HomeBitcoinPricing Out Inscriptions

Pricing Out Inscriptions

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The battle for the future of Bitcoin is raging in real time on twitter as we are on the cusp of global economic contraction, thanks to 50+ years of the USD fiat regime, and are eagerly waiting for the approval of a spot Bitcoin ETF by the SEC. Yet, in the trenches on Twitter, the skirmish being fought is over what bitcoin is and how it should and shouldn’t be used. I covered this battle in some detail on Orange Label, but to summarize there are two camps in this battle: Monetary Maximalists & Blockspace Demand Maximalist. The big question is should inscriptions be a part of Bitcoin and how can they be stopped?

The purpose of this piece is not to sway you one way or another, but rather share some numbers that make the case that inscriptions will be priced out over time. Over the past year, we saw a doubling of BTC price and hashrate and during that time inscriptions caused some big changes in blockspace demand. We saw fees rise to a 4 year high as mempools were purging reasonable fees1, which means there were so many high fee transactions in mempools that lower fee transactions were being dropped from mempools. In other words, there was no chance for low fee transactions to be included in blocks. What started as a laughable novelty 12 months ago has brought in legions of new bitcoiners. This is an undeniable fact when you look up the number of reachable nodes on the network over the past couple years.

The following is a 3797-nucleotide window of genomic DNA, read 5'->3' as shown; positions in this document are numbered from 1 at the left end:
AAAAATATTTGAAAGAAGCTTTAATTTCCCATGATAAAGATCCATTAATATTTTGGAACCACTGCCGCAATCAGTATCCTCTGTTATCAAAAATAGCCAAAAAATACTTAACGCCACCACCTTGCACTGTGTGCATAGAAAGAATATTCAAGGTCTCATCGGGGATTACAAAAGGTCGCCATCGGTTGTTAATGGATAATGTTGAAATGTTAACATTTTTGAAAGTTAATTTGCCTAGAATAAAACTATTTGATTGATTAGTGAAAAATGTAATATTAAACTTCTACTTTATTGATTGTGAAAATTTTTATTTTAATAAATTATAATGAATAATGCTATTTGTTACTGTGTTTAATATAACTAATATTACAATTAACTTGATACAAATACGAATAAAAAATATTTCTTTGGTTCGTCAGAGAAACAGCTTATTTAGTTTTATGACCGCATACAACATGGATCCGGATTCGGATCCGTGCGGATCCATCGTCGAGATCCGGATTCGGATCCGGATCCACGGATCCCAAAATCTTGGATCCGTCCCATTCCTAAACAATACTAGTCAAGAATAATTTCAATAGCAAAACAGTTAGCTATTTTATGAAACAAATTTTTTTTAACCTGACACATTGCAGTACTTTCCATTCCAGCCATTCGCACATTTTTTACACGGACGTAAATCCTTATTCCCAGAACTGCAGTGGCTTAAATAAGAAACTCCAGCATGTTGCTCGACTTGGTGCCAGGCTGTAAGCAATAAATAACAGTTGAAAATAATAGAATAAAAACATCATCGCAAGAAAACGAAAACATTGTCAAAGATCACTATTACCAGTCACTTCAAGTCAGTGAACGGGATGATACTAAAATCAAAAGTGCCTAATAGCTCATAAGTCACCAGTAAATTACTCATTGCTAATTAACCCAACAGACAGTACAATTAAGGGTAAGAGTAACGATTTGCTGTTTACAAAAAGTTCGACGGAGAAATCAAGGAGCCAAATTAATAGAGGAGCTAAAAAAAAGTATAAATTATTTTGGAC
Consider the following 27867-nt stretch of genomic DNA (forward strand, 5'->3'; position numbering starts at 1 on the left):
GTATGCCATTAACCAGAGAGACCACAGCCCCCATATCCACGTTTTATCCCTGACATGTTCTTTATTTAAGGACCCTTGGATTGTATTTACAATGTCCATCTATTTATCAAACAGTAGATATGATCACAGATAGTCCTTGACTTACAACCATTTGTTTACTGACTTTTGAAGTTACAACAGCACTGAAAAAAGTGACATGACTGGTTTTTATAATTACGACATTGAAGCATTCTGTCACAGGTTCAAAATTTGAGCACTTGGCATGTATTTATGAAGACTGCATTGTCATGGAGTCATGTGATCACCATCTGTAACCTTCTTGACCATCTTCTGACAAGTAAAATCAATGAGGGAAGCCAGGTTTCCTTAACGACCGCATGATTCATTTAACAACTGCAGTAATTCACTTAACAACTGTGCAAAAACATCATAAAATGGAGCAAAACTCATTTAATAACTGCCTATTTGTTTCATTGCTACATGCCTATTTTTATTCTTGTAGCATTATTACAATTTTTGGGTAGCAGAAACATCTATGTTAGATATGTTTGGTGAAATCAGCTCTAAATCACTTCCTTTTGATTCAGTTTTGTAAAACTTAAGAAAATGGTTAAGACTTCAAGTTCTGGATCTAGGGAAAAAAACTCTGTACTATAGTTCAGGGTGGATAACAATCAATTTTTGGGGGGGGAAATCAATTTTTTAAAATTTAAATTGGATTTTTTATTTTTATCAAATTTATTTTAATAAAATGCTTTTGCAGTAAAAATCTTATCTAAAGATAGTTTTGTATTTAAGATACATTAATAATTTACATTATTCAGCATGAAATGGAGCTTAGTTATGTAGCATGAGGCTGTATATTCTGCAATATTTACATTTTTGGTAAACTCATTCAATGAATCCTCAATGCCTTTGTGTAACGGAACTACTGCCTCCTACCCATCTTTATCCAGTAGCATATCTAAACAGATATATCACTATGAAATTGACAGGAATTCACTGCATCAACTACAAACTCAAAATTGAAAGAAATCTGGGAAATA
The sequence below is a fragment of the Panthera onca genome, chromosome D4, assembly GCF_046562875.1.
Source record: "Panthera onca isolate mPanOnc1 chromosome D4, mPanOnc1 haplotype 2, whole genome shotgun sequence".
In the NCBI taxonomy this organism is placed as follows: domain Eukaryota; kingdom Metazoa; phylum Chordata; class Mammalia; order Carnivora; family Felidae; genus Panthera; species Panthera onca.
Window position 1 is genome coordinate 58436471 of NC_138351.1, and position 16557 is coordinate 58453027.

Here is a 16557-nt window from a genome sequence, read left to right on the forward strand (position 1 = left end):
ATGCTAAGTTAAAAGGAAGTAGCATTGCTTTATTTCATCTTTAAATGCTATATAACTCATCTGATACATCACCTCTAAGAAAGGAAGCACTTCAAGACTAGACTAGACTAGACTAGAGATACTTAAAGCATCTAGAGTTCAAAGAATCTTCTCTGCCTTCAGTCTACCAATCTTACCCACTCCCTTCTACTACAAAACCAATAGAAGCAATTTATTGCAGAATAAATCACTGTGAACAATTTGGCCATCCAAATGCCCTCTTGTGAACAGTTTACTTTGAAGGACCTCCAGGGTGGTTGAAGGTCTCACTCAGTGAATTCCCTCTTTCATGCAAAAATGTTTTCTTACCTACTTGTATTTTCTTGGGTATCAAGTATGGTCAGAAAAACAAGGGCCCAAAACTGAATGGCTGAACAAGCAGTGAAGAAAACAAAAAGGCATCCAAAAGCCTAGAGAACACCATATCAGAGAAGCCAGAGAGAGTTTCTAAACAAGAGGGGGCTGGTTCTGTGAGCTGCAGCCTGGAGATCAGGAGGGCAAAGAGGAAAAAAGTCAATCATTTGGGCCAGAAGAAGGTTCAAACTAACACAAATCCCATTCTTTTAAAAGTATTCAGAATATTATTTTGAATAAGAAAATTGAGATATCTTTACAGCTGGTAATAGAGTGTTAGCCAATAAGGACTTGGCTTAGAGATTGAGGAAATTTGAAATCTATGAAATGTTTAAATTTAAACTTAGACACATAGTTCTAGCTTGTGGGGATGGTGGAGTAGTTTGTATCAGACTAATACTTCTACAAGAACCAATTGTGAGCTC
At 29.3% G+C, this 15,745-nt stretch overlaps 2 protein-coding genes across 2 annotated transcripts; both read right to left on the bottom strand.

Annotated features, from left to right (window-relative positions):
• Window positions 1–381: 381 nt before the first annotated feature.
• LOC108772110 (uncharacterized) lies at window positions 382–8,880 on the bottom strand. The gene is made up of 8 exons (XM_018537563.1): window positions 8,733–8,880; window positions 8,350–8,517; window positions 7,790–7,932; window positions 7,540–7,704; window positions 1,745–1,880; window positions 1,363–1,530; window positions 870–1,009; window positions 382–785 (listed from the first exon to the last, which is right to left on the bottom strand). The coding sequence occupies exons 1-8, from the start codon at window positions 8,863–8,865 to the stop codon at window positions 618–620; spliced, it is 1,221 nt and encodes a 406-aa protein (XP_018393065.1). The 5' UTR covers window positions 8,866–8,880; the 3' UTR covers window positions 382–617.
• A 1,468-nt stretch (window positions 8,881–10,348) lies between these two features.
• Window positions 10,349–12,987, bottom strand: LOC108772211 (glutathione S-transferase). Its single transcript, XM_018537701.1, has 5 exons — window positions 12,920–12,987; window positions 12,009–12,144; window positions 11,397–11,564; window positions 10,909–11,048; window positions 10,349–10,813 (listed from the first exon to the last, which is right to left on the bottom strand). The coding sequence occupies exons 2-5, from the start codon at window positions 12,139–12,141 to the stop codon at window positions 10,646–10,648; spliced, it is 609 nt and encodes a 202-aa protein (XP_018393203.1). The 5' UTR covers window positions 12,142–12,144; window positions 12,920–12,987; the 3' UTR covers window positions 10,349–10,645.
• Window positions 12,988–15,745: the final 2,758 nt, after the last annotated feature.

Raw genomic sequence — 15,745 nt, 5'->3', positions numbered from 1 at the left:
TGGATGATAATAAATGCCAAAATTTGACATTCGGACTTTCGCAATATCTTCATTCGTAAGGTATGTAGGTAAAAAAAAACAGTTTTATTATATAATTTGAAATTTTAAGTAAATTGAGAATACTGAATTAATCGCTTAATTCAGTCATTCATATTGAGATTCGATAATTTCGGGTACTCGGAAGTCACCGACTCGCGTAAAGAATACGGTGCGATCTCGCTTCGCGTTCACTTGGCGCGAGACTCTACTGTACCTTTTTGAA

As bitcoin twitter has begun to divide on the topic, a meme has emerged suggesting that inscriptions will be priced out as NGU technology does its thing. This leads to the next logical question… at what point do inscriptions get priced out? That’s for the market to decide. For now, we can simply run the numbers and see how many dollars an inscription will cost as Bitcoin price appreciates.

The Calculator

I am a big fan of table calculators23 and use them quite often when creating a story. For this piece I wanted to understand how much it would cost to inscribe a 100kb photograph at various prices. That then turned into asking how much these BRC20 shitcoiners are spending, and when will that nonsense end. These are around 50bytes or 0.05 kb in size for reference. I was able to track down4 a simplified formula for making an inscription:

Ordinal Inscription Cost Calculator Formula

Total USD Cost = ((((Inscription size in kb * 1000) / 4 * Fee Rate)) / 100,000,000 ) * Current BTCUSD Price

The important variables for this calculation is the file size in kilobytes, the fee rate in sats/vbyte, and the current BTCUSD price. With this little bit of information I was able to make a simple static table to see how different sized inscriptions will increase in USD cost as NGU for fees and BTCUSD.

This chart reveals much information and the big takeaway for me is just how expensive it will be to put data in blocks in the not too distant future. Let’s take our 100kb image example. At current fees around 100 sat/vbyte and $50,000 BTCUSD that will cost $1,250 to inscribe. That is a big pill to swallow. Now let’s examine the shitcoin token BRC20 that’s used for money laundering… It is around 0.05kb in size. ‘At current fees around 100 sat/vbyte and $50,000 BTCUSD that will cost $0.63 to inscribe. That is a small amount, but these things are being inscribed by the truckload. We are talking collections with 1m units. So not a small amount and there is not a single BRC20, there are tons popping up. The question about the liquidity for these things is for a different post.

As you move down the chart to higher BTCUSD prices for each inscription size, you can see just how ridiculous things become. Our humble 100kb jpg will cost $62,500 to inscribe when BTCUSD hits $1m and 200 sat/vbyte. Similarly the same BRC20 would increase to $25 for a single token. These kind of prices start to price out the really dumb like monkey pictures and memecoin shitcoins.